I’m busy planning blog posts, writing interview questions, and otherwise preparing for my new series on printing patterns, and the first question I’m going to try to address is *why* to take the leap and print patterns in the first place. Especially when PDF patterns offer the opportunity to sell patterns with virtually no overhead or shipping costs, what is the benefit of having patterns printed for sale?
In my experience, the benefits of printing do exist, but I’m curious about what you think, so I’m asking for your help. I really want this blog series to be useful to you, and in that spirit I’d like to know what questions you have about the pros and cons of printing, as well as the process of actually having printed patterns manufactured and sold. I’ll be interviewing fellow designers and shop owners throughout the series, and I’d like to get a sense of what you would ask them if you had the chance.
Since I can’t interview every pattern designer out there, I’d also like to get your thoughts about the decision whether or not to print, and the process of doing so, so that I can better represent the feelings of our indie designer community on this topic.
So consider this post my humble request for your input. What questions would you like me to address in this series? Feel free to be as broad or as technically specific as you like. What input would you share with other designers if you had the chance? As a shop owner, what considerations would you love designers to take into account? As a designer, are there obstacles that have prevented you from offering printed patterns, and what are they? What information would you need to overcome them? Please leave your comments and questions in the comments section, or feel free to email them to me at casey (at) casey-york (dot) com (or use the contact form here).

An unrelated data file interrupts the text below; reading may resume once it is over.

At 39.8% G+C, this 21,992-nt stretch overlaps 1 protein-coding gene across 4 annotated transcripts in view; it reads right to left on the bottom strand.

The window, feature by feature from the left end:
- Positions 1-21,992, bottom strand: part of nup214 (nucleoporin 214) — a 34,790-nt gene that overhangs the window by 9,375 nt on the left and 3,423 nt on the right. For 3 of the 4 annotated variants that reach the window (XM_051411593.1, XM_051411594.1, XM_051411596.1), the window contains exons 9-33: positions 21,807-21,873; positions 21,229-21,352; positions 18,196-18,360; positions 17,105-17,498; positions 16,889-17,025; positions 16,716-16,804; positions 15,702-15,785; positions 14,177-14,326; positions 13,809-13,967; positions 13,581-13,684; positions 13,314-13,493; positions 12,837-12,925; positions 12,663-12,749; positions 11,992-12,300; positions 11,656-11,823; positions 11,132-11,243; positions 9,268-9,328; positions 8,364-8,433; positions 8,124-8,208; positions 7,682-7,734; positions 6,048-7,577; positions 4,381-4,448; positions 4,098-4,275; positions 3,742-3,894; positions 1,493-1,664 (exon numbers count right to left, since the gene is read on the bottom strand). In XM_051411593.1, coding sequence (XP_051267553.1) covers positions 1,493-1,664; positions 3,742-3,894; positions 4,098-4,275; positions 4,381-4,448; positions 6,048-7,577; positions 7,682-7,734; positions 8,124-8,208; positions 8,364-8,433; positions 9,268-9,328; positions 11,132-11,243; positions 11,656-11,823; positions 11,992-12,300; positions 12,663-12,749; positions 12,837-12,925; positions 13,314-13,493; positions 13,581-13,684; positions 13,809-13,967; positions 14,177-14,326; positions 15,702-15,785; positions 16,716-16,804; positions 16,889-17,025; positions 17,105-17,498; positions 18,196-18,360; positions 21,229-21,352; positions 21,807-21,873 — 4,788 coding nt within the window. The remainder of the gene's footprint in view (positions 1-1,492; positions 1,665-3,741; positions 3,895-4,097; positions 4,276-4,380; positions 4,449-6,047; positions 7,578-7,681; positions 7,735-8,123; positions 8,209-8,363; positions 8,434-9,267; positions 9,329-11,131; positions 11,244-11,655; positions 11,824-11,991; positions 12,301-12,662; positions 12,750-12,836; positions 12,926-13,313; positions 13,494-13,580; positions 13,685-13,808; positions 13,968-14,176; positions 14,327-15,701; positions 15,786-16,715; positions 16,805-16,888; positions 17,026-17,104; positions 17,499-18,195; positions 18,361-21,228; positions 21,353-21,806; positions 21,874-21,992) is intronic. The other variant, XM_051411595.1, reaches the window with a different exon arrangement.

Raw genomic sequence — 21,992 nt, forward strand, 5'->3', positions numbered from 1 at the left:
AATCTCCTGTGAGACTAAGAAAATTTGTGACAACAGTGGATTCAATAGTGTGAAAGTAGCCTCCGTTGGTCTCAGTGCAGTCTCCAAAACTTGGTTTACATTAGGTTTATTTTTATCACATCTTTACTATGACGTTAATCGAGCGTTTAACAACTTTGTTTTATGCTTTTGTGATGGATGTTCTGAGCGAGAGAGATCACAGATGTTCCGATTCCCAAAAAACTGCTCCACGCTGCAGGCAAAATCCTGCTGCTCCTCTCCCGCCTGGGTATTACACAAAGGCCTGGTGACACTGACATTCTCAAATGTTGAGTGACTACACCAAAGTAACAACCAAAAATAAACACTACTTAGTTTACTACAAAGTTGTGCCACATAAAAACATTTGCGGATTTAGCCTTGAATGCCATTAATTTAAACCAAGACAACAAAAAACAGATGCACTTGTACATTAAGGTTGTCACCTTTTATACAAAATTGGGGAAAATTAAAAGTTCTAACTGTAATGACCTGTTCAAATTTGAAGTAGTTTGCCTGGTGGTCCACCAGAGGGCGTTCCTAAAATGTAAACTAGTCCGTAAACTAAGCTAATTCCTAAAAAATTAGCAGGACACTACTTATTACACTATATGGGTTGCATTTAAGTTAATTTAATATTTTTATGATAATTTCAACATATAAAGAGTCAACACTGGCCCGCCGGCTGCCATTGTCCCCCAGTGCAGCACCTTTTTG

I can’t wait to hear from you so that I can tailor this series to your particular concerns. As an advance thank-you for your input, let me leave you with a book recommendation. When I made the decision to market my patterns, I found the book Publish Your Patterns to be enormously helpful. The authors, Nancy Restuccia and McKenna Linn, deal with the entire process of bringing your patterns from idea to salable product, and include a wealth of resources for doing so. You can find it for sale on Amazon (not an affiliate link) and I can’t recommend it enough as a great starting point for your pattern publishing journey.